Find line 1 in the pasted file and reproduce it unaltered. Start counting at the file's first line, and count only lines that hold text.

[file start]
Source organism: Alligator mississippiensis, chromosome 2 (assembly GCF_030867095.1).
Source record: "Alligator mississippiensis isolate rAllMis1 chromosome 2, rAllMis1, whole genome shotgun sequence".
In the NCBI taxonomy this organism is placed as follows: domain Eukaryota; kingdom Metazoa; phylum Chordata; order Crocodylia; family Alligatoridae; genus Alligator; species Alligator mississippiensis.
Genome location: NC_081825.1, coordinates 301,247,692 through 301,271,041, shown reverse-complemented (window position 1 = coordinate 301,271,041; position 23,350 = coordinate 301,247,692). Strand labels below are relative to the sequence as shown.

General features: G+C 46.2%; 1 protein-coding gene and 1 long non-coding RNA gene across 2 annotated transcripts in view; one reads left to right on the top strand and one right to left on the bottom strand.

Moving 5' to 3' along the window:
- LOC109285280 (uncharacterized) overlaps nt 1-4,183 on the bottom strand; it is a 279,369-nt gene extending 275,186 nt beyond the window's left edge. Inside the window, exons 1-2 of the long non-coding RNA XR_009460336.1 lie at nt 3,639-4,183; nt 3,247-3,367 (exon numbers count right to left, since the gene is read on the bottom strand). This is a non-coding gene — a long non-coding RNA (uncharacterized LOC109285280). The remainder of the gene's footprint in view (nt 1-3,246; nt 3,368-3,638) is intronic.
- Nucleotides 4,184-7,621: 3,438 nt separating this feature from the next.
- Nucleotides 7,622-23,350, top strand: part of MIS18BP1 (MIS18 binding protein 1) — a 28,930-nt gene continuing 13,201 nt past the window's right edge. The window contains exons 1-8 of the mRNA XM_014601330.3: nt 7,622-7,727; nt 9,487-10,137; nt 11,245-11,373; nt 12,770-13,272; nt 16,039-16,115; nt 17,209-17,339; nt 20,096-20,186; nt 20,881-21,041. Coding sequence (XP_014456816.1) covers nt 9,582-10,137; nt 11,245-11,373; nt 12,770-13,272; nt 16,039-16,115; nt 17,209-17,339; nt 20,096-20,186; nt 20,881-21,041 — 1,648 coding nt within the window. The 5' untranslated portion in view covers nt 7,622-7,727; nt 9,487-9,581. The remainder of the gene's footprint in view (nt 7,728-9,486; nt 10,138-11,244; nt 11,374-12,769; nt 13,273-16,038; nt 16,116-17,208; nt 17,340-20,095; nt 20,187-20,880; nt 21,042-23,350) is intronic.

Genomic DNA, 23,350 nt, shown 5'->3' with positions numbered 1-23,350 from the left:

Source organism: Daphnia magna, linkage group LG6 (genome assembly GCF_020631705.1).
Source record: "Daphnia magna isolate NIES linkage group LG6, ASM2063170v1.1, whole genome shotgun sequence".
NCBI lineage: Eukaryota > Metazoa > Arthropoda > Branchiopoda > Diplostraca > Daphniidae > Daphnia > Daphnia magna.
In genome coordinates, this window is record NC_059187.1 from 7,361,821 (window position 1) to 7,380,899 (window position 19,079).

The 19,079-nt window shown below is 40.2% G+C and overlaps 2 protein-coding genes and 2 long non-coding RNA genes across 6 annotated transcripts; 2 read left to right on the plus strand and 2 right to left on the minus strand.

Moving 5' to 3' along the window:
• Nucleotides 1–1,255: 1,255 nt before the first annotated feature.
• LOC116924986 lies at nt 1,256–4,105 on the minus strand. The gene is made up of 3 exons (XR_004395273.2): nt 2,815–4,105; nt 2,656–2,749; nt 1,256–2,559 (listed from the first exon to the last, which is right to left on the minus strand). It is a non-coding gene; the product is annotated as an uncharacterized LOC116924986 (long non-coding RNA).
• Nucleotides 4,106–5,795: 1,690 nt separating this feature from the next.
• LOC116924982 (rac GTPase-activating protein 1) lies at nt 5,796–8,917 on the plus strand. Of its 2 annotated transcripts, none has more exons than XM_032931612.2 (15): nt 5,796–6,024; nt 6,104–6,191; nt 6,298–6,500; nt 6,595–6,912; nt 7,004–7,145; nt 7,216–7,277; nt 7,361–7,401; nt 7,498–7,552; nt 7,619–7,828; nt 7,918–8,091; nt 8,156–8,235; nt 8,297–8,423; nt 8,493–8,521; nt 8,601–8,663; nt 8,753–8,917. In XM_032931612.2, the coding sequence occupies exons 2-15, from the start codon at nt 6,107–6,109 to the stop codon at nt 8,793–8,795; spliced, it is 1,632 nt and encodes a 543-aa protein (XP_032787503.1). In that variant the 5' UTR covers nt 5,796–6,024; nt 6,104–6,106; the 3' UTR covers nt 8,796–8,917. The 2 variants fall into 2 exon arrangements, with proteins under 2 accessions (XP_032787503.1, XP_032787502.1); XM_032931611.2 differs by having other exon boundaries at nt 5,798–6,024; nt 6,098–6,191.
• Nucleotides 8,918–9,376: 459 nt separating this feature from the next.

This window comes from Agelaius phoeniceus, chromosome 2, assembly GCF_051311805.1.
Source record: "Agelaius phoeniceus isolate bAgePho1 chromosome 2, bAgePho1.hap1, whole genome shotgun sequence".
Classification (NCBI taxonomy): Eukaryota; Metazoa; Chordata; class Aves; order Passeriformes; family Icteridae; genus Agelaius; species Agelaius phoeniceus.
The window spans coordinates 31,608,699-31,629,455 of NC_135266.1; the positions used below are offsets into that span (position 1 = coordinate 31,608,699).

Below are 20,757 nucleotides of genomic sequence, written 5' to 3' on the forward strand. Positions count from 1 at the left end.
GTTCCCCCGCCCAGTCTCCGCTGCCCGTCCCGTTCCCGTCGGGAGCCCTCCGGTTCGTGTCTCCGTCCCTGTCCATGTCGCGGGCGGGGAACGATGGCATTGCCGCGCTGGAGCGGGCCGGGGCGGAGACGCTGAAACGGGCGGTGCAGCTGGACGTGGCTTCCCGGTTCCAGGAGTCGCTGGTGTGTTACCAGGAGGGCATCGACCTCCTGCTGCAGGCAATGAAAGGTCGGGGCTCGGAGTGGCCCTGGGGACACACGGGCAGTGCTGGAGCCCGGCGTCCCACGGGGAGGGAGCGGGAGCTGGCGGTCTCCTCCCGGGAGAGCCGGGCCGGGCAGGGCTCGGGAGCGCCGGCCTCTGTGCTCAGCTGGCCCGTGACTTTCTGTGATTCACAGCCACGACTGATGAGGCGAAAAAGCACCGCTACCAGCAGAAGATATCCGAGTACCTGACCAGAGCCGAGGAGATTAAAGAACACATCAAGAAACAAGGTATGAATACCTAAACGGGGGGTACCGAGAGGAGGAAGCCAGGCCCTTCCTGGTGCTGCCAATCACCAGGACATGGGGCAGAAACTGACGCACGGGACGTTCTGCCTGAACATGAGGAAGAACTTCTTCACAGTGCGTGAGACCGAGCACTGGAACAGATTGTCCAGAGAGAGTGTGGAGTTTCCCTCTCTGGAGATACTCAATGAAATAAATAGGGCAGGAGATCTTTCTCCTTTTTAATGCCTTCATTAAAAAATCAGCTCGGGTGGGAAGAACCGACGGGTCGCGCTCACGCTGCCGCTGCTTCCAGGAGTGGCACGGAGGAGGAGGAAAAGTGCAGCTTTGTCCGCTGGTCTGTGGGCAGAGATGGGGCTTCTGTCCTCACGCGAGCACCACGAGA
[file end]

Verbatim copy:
Source organism: Alligator mississippiensis, chromosome 2 (assembly GCF_030867095.1).